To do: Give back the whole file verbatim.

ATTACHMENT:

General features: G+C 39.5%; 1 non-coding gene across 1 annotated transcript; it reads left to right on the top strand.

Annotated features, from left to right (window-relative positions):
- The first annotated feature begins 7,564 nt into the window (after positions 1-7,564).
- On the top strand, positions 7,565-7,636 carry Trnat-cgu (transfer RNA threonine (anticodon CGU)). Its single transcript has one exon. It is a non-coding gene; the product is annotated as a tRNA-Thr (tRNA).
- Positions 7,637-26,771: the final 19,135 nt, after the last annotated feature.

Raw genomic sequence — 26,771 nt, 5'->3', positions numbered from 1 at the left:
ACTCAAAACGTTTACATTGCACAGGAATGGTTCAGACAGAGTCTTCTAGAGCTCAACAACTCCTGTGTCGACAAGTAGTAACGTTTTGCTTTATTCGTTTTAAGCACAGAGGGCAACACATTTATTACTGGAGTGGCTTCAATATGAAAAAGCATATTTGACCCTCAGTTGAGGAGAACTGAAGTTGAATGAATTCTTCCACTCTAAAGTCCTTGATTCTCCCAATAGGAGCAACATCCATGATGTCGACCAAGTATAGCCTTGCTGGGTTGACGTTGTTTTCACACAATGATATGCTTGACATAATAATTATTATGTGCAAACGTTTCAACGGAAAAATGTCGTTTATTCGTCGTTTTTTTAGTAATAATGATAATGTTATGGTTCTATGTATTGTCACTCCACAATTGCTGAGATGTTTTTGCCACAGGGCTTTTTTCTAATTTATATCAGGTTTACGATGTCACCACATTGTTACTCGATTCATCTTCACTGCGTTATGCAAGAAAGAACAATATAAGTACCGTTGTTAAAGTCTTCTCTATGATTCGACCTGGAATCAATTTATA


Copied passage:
General features: G+C 39.5%; 1 non-coding gene across 1 annotated transcript; it reads left to right on the top strand.

Annotated features, from left to right (window-relative positions):
- The first annotated feature begins 7,564 nt into the window (after positions 1-7,564).
- On the top strand, positions 7,565-7,636 carry Trnat-cgu (transfer RNA threonine (anticodon CGU)). Its single transcript has one exon. It is a non-coding gene; the product is annotated as a tRNA-Thr (tRNA).
- Positions 7,637-26,771: the final 19,135 nt, after the last annotated feature.

Raw genomic sequence — 26,771 nt, 5'->3', positions numbered from 1 at the left:
ACTCAAAACGTTTACATTGCACAGGAATGGTTCAGACAGAGTCTTCTAGAGCTCAACAACTCCTGTGTCGACAAGTAGTAACGTTTTGCTTTATTCGTTTTAAGCACAGAGGGCAACACATTTATTACTGGAGTGGCTTCAATATGAAAAAGCATATTTGACCCTCAGTTGAGGAGAACTGAAGTTGAATGAATTCTTCCACTCTAAAGTCCTTGATTCTCCCAATAGGAGCAACATCCATGATGTCGACCAAGTATAGCCTTGCTGGGTTGACGTTGTTTTCACACAATGATATGCTTGACATAATAATTATTATGTGCAAACGTTTCAACGGAAAAATGTCGTTTATTCGTCGTTTTTTTAGTAATAATGATAATGTTATGGTTCTATGTATTGTCACTCCACAATTGCTGAGATGTTTTTGCCACAGGGCTTTTTTCTAATTTATATCAGGTTTACGATGTCACCACATTGTTACTCGATTCATCTTCACTGCGTTATGCAAGAAAGAACAATATAAGTACCGTTGTTAAAGTCTTCTCTATGATTCGACCTGGAATCAATTTATA